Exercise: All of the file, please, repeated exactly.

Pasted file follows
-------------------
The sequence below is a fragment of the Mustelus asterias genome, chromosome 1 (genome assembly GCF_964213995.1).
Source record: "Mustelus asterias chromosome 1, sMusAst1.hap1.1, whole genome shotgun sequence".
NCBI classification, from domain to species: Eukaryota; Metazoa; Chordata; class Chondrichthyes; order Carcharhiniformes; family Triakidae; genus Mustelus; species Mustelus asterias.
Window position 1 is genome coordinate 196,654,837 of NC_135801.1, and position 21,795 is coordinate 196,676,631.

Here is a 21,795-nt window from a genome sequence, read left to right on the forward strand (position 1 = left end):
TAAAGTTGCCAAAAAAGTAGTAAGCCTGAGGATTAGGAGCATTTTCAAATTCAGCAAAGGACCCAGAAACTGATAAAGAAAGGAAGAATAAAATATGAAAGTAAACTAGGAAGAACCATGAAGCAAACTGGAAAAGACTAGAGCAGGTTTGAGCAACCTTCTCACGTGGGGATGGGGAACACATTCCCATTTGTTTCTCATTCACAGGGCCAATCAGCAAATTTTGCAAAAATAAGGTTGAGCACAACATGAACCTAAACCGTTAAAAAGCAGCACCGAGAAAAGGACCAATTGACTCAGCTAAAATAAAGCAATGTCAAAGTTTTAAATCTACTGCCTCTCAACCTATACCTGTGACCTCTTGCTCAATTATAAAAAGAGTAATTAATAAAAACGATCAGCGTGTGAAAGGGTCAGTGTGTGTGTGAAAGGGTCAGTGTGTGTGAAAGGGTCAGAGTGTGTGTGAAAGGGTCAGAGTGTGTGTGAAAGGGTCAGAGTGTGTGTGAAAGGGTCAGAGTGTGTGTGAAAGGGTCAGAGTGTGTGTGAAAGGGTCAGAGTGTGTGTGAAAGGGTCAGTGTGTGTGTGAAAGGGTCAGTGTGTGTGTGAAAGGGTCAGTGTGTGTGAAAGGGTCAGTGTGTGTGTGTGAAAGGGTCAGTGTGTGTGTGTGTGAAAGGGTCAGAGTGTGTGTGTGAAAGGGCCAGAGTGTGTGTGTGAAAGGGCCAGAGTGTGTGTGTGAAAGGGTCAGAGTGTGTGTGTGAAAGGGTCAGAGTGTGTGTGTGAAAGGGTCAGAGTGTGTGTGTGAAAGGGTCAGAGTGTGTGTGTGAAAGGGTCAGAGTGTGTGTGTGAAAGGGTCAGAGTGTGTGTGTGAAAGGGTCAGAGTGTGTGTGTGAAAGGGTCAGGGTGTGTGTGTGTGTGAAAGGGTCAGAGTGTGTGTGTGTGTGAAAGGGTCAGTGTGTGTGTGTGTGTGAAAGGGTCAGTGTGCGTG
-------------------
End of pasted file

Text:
The sequence below is a fragment of the Mustelus asterias genome, chromosome 1 (genome assembly GCF_964213995.1).
Source record: "Mustelus asterias chromosome 1, sMusAst1.hap1.1, whole genome shotgun sequence".
NCBI classification, from domain to species: Eukaryota; Metazoa; Chordata; class Chondrichthyes; order Carcharhiniformes; family Triakidae; genus Mustelus; species Mustelus asterias.
Window position 1 is genome coordinate 196,654,837 of NC_135801.1, and position 21,795 is coordinate 196,676,631.

Here is a 21,795-nt window from a genome sequence, read left to right on the forward strand (position 1 = left end):
TAAAGTTGCCAAAAAAGTAGTAAGCCTGAGGATTAGGAGCATTTTCAAATTCAGCAAAGGACCCAGAAACTGATAAAGAAAGGAAGAATAAAATATGAAAGTAAACTAGGAAGAACCATGAAGCAAACTGGAAAAGACTAGAGCAGGTTTGAGCAACCTTCTCACGTGGGGATGGGGAACACATTCCCATTTGTTTCTCATTCACAGGGCCAATCAGCAAATTTTGCAAAAATAAGGTTGAGCACAACATGAACCTAAACCGTTAAAAAGCAGCACCGAGAAAAGGACCAATTGACTCAGCTAAAATAAAGCAATGTCAAAGTTTTAAATCTACTGCCTCTCAACCTATACCTGTGACCTCTTGCTCAATTATAAAAAGAGTAATTAATAAAAACGATCAGCGTGTGAAAGGGTCAGTGTGTGTGTGAAAGGGTCAGTGTGTGTGAAAGGGTCAGAGTGTGTGTGAAAGGGTCAGAGTGTGTGTGAAAGGGTCAGAGTGTGTGTGAAAGGGTCAGAGTGTGTGTGAAAGGGTCAGAGTGTGTGTGAAAGGGTCAGAGTGTGTGTGAAAGGGTCAGTGTGTGTGTGAAAGGGTCAGTGTGTGTGTGAAAGGGTCAGTGTGTGTGAAAGGGTCAGTGTGTGTGTGTGAAAGGGTCAGTGTGTGTGTGTGTGAAAGGGTCAGAGTGTGTGTGTGAAAGGGCCAGAGTGTGTGTGTGAAAGGGCCAGAGTGTGTGTGTGAAAGGGTCAGAGTGTGTGTGTGAAAGGGTCAGAGTGTGTGTGTGAAAGGGTCAGAGTGTGTGTGTGAAAGGGTCAGAGTGTGTGTGTGAAAGGGTCAGAGTGTGTGTGTGAAAGGGTCAGAGTGTGTGTGTGAAAGGGTCAGAGTGTGTGTGTGAAAGGGTCAGGGTGTGTGTGTGTGTGAAAGGGTCAGAGTGTGTGTGTGTGTGAAAGGGTCAGTGTGTGTGTGTGTGTGAAAGGGTCAGTGTGCGTG